Science and Religion in the Era of William James

By Paul Jerome Croce | Go to book overview

CHAPTER 1
A Native of the James Family

The early life of William James . . . in his setting, his immediate native and domestic air.

HENRY JAMES, JR., 1913

The elder Henry James took great pride in his philosophic enthusiasm and eccentricities, in part because they were so hard won. As he grew up, he main tained a stiff resistance to his own parents' way of life. The elder James set the tone for describing the independent path he took in his career when he began the first part of his autobiography by claiming not to know the date of his birth. It must have been before 1815, he surmised, because he remembered the fireworks in the night sky, lit to mark the 1815 Peace Treaty with Great Britain that ended the War of 1812. But to the child's mind, "this municipal illumination in honor of peace" only served to highlight "the contrast of the awful dark of the sky with the feeble glitter of the streets." His description is symbolic of his relation with his family, who wanted him to follow his father on the glittering road to business success and community leadership, while he steadily gravitated toward the more murky and mysterious, yet more broadly alluring path of personal religious questing and philosophical inquiry. 1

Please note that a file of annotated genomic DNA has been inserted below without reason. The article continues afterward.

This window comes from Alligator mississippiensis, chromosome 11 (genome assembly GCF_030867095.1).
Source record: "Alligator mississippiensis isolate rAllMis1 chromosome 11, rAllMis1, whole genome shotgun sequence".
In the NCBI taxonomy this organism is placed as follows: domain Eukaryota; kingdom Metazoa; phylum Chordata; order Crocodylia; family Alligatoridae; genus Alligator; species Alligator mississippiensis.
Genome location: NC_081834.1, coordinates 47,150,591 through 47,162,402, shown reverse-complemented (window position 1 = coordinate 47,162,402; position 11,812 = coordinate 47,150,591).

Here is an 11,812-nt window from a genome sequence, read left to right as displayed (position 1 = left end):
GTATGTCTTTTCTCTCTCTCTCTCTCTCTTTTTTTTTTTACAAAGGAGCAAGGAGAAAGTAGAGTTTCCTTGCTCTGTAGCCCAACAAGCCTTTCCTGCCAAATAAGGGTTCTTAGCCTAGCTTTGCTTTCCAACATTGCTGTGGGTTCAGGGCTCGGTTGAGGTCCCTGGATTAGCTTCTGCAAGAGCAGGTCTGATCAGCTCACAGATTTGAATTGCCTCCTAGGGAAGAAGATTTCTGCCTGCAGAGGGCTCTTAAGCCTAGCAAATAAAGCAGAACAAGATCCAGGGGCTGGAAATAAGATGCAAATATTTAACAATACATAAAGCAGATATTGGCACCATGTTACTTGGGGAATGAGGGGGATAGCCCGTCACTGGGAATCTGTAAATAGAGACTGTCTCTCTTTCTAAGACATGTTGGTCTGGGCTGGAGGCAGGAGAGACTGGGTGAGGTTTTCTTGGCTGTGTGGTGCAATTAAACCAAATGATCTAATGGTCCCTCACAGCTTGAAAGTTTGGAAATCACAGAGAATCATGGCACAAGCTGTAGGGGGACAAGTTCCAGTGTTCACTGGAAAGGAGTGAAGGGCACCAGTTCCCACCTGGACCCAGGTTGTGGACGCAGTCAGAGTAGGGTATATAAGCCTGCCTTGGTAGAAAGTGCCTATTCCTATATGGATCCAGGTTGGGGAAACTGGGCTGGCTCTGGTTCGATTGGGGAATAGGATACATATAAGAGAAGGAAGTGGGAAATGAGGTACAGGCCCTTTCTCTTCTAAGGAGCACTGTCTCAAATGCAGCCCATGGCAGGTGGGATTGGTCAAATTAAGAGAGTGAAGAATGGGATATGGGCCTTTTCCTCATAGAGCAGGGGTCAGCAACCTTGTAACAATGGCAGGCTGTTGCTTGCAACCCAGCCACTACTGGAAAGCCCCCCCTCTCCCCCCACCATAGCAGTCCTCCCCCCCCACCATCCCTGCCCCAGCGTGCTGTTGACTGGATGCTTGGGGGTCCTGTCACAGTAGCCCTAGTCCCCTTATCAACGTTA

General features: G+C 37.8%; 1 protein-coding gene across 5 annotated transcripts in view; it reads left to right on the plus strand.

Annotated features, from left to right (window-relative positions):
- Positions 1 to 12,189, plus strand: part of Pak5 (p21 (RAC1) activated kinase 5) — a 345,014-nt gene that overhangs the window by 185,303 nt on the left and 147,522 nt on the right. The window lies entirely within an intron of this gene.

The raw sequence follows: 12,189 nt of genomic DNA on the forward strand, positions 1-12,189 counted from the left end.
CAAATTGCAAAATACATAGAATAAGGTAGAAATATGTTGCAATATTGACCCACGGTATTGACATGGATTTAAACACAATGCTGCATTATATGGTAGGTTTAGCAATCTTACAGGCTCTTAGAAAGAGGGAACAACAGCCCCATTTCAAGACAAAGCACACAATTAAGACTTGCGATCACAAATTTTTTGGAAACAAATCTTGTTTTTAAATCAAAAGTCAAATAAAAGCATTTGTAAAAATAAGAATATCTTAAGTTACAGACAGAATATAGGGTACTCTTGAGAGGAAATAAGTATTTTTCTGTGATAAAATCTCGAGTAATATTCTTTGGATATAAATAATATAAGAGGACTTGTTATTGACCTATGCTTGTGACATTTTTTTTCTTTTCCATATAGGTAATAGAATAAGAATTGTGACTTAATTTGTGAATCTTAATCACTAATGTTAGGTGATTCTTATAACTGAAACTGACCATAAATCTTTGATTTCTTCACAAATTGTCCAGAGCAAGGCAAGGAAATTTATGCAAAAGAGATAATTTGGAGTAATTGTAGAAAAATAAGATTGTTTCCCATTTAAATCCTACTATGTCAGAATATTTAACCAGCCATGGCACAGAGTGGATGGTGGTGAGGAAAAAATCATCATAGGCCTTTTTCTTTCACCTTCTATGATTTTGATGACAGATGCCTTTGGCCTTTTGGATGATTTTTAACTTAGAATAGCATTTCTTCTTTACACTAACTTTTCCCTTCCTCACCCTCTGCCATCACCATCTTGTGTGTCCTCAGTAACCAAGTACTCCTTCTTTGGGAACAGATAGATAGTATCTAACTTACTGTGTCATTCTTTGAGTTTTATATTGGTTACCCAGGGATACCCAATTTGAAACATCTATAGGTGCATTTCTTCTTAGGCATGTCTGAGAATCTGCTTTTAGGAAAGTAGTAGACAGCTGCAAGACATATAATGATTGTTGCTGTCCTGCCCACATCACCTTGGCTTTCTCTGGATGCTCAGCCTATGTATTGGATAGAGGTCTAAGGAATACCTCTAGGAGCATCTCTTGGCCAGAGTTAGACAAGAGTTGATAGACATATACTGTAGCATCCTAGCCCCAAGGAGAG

The Money and Morality of the First William James

Henry James's father, the first American William James ( 1771-1832), known as "William of Albany," would never have understood or even imagined the intellectual and religious world of his descendants. 2 His successful business career was so strikingly different from the work of his more famous progeny that grandson Henry James once wryly observed that "the rupture with my grandfather's tradition and attitude was complete; we were never in a single

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